The U.S. holds congressional elections on 5 November, and both the Senate and the House of Representatives are nearly evenly balanced between rival political parties, the Republicans and Democrats. In this first of two pre-U.S. election features, RFE/RL asks whether the president and his Republican Party may not have been paying enough attention to the economy, which remains the No.1 issue among voters.
Washington, 31 October 2002 (RFE/RL) -- The White House says U.S. President George W. Bush hopes his Republican Party does not fall victim to historical trends in next week's congressional elections.
The trend during the 20th century was that the party of the president loses many seats in Congress in the first congressional election that follows the president's election. Yesterday, White House spokesman Ari Fleischer said he hopes that trend does not apply to Bush and his fellow members of the Republican Party in Congress.
"The White House would like to defy history this year. Historically, the party in power traditionally loses large numbers of seats in Congress in its first year. By all indications, that trend may be broken this cycle. Whether or not Republicans will be able to gain seats remains unclear."
The House has 435 seats, including 222 Republicans, 211 Democrats, and two independents. Because of the 11-seat difference between the Republicans and Democrats in the House, a net gain of six seats by the Democrats would give them control of that chamber of Congress. All House seats are contested every two years.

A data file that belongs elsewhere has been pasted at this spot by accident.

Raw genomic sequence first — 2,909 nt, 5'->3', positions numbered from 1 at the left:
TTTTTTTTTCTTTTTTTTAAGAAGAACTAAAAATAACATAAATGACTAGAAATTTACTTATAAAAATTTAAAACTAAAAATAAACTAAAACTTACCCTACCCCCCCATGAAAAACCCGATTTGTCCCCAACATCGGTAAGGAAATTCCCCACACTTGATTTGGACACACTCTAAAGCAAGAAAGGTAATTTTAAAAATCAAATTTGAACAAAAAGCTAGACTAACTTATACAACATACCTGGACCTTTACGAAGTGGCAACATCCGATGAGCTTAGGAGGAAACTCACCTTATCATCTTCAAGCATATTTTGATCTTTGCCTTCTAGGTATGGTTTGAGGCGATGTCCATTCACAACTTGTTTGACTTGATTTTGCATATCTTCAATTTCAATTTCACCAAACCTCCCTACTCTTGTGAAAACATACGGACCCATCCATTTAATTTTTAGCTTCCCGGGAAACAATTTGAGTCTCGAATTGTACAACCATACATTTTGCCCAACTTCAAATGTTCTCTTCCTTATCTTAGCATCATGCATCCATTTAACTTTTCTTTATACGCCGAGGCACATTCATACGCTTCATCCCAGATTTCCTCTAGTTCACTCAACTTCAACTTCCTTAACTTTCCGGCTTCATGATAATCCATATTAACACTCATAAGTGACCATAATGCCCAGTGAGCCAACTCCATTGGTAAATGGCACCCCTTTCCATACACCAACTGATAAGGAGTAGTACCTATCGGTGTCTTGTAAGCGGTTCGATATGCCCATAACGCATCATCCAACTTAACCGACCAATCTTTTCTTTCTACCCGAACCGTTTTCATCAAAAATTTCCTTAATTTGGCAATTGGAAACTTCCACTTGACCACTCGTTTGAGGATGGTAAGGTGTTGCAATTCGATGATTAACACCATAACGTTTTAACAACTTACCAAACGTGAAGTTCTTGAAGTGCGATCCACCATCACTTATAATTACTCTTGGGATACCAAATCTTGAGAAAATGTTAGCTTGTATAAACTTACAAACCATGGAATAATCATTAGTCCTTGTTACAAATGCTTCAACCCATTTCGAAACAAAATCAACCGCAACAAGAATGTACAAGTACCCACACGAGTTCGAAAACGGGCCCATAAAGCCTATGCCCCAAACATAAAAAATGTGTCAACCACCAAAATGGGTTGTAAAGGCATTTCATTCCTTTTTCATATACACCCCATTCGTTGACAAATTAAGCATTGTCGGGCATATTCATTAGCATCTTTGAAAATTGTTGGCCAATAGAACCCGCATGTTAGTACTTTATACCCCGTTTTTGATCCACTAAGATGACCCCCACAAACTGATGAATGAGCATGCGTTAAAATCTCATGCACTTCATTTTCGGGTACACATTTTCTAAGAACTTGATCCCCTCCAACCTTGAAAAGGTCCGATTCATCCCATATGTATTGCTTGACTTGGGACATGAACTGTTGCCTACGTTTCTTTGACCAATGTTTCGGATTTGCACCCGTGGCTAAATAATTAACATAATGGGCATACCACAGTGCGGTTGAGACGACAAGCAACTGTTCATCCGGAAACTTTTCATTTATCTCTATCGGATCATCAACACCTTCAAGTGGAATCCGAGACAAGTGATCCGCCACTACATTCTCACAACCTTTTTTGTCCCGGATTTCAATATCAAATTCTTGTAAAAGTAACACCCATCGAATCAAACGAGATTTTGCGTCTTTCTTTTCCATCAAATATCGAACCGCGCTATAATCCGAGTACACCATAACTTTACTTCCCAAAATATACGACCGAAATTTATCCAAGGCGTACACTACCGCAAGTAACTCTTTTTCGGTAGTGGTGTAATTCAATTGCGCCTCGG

The Senate, which has 100 seats, now has 50 Democrats, 49 Republicans, and one independent who usually votes with the Democrats. Thirty-three of the Senate seats will be contested. If the Democrats lose just one Senate seat to a Republican, control of the party would be reversed, because Bush's vice president, Dick Cheney, also serves a president of the Senate and is empowered to break any tie votes.
But the question is whether Bush has done enough to help the Republican Party keep its majority in the House and perhaps even increase it, and, in the Senate, to win at least one more seat from Democrats to gain control of that chamber.
Bush and Cheney have spent much of the past two months campaigning for members of both houses. But they have spent little time addressing the health of the economy. According to polls, this is the issue that concerns Americans most.
Since the attacks of 11 September 2001, Bush has publicly focused on the war on international terrorism and, more recently, using the threat of war in an effort to force Iraq to give up its suspected nuclear-, biological-, and chemical-weapons programs. His statements on the economy have, for the most part, been limited to assertions about the soundness of American capitalism.
A president's help is usually essential for his party's fortunes, according to David Boaz, the executive vice president of the Cato Institute, an independent policy research center in Washington. Once a person is elected president, Boaz says, he becomes the de facto leader of his party for as long as he occupies the White House. As such, he chooses his party's chairman and its agenda.